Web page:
Alexandra Bell has floated the idea of taking legal action against UK Athletics after being omitted from funding for the 2020 Olympics in Tokyo.
Bell was Britain’s best-performer in the 800 metres at the 2019 World Athletics Championships in Doha, clocking faster times than Lynsey Sharp and Shelayna Oskan-Clarke.
Nevertheless, the 27-year-old has been omitted from UKA’s world-class programme.
“I’m not the first athlete who’s probably gone through this, but I want to be the last,” Bell remarked during an interview with BBC Sport.
“I would welcome legal advice and legal action because it’s not right what they’ve done. I’m happy to stand up for when something’s not right. And that’s what I intend to do.”
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Athletes treated ‘like dishcloths’
Bell opined that UKA had behaved “disgracefully” and that athletes had been treated “like dishcloths.”
The UKA has reiterated its stance that it does not react to individual cases, while head of endurance Barry Fudge – who Bell blames for the decision – has also declined to comment.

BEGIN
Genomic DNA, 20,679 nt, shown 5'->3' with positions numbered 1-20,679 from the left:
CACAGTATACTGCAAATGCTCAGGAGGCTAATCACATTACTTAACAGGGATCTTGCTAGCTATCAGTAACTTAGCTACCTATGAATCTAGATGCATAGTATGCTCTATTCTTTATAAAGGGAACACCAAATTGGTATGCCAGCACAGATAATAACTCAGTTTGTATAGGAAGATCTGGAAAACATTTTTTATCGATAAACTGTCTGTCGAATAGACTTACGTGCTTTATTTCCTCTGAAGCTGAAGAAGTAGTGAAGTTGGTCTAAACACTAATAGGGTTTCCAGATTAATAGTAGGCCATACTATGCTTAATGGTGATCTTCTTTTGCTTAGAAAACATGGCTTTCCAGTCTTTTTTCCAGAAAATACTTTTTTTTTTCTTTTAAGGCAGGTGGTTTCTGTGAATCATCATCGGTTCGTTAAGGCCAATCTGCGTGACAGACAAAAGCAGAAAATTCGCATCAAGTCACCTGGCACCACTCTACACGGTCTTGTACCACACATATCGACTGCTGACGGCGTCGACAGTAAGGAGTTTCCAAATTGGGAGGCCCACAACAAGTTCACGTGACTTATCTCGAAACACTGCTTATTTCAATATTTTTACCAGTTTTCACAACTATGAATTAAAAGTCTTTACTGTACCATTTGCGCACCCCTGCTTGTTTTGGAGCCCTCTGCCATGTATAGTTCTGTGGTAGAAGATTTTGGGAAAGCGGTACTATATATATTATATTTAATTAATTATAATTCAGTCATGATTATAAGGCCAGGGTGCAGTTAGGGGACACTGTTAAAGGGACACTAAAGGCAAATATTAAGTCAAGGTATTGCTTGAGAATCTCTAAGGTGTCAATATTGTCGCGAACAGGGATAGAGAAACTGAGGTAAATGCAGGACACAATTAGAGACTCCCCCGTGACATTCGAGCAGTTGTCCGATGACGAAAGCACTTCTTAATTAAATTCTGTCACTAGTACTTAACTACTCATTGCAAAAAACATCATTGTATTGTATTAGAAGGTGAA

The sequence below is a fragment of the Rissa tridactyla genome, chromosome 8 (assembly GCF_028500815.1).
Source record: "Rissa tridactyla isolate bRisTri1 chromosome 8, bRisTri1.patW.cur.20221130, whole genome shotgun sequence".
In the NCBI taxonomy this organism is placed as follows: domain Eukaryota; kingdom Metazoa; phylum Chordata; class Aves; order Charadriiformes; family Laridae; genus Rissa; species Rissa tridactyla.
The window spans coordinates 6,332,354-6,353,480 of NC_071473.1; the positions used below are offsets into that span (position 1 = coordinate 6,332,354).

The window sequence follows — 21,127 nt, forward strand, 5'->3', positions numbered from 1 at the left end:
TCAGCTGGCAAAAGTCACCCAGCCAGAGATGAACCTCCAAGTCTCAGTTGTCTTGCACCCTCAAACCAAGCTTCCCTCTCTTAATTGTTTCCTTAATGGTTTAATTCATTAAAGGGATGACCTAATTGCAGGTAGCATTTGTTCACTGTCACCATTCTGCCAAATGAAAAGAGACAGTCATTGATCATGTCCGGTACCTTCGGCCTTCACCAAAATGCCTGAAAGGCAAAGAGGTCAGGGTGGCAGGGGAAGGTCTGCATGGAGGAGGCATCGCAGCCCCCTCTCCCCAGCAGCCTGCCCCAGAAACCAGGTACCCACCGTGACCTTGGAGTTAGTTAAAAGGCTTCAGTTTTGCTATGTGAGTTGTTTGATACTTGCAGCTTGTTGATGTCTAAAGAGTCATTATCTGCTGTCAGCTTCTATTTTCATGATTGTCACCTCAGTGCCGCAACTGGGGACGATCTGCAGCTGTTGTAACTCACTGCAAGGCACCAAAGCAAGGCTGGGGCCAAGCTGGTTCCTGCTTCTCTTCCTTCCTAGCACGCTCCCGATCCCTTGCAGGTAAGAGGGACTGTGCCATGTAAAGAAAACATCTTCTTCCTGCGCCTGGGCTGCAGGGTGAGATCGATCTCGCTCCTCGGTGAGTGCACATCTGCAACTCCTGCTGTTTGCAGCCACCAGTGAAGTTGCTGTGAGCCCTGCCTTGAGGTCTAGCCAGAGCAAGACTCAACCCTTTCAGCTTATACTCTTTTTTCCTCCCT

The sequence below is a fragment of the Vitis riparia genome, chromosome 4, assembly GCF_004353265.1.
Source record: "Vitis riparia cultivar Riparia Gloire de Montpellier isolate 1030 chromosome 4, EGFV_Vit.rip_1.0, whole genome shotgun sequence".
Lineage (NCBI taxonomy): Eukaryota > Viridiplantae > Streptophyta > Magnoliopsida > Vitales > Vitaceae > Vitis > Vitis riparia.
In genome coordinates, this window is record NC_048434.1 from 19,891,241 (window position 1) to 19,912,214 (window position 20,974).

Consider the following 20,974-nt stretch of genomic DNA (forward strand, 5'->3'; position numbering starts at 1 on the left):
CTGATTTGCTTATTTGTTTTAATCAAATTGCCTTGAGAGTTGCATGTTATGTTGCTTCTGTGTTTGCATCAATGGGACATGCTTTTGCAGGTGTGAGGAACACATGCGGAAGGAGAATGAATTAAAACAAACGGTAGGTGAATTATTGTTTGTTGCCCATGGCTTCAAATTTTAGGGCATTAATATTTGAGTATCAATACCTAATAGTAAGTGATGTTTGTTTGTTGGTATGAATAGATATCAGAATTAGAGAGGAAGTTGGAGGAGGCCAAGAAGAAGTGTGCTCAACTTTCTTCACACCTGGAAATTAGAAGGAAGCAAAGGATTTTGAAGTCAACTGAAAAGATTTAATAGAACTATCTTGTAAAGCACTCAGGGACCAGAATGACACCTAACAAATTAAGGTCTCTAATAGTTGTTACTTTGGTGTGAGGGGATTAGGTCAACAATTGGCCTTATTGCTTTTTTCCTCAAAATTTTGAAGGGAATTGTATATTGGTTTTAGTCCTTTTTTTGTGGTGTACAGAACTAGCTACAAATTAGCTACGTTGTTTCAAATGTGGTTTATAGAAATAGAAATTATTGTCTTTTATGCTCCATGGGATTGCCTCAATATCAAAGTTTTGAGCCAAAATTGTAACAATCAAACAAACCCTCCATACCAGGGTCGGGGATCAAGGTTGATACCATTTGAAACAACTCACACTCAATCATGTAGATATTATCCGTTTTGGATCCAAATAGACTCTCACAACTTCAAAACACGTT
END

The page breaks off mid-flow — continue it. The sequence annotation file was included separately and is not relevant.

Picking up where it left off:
Bell had initially taken to social media after her appeal was rejected and has shed more light on the situation after her application for a second appeal was similarly rebuffed.
No comment from Barry Fudge
The World semi-finalists alleges that Fudge said she didn’t have a “medal mentality” after missing out on last year’s European Championships in Berlin.
“It’s going to be a struggle. But you look at the last two years and I’ve managed without it,” Bell added after claiming she will miss out on £15,000 of funding.
“I’ll continue to strive to reach my goals and achieve my dreams.
“It’s not about the money. You can’t take that away from the people who are on the funding. They’ve done whatever they can to get on to it, and I completely appreciate that.
“But everybody’s scared to say something as they don’t want to jeopardise the future. But people need to say something.
“I’ve gone through this twice now, and I just don’t want any other athletes to do the same.”
The disagreement is yet another bout of negative publicity for UK Athletics in the run-up to Tokyo 2020.
The organisation will have to hope their athletes – funded or not – can run impressively in the Japanese capital, while they themselves limp towards the event under a cloud of controversy.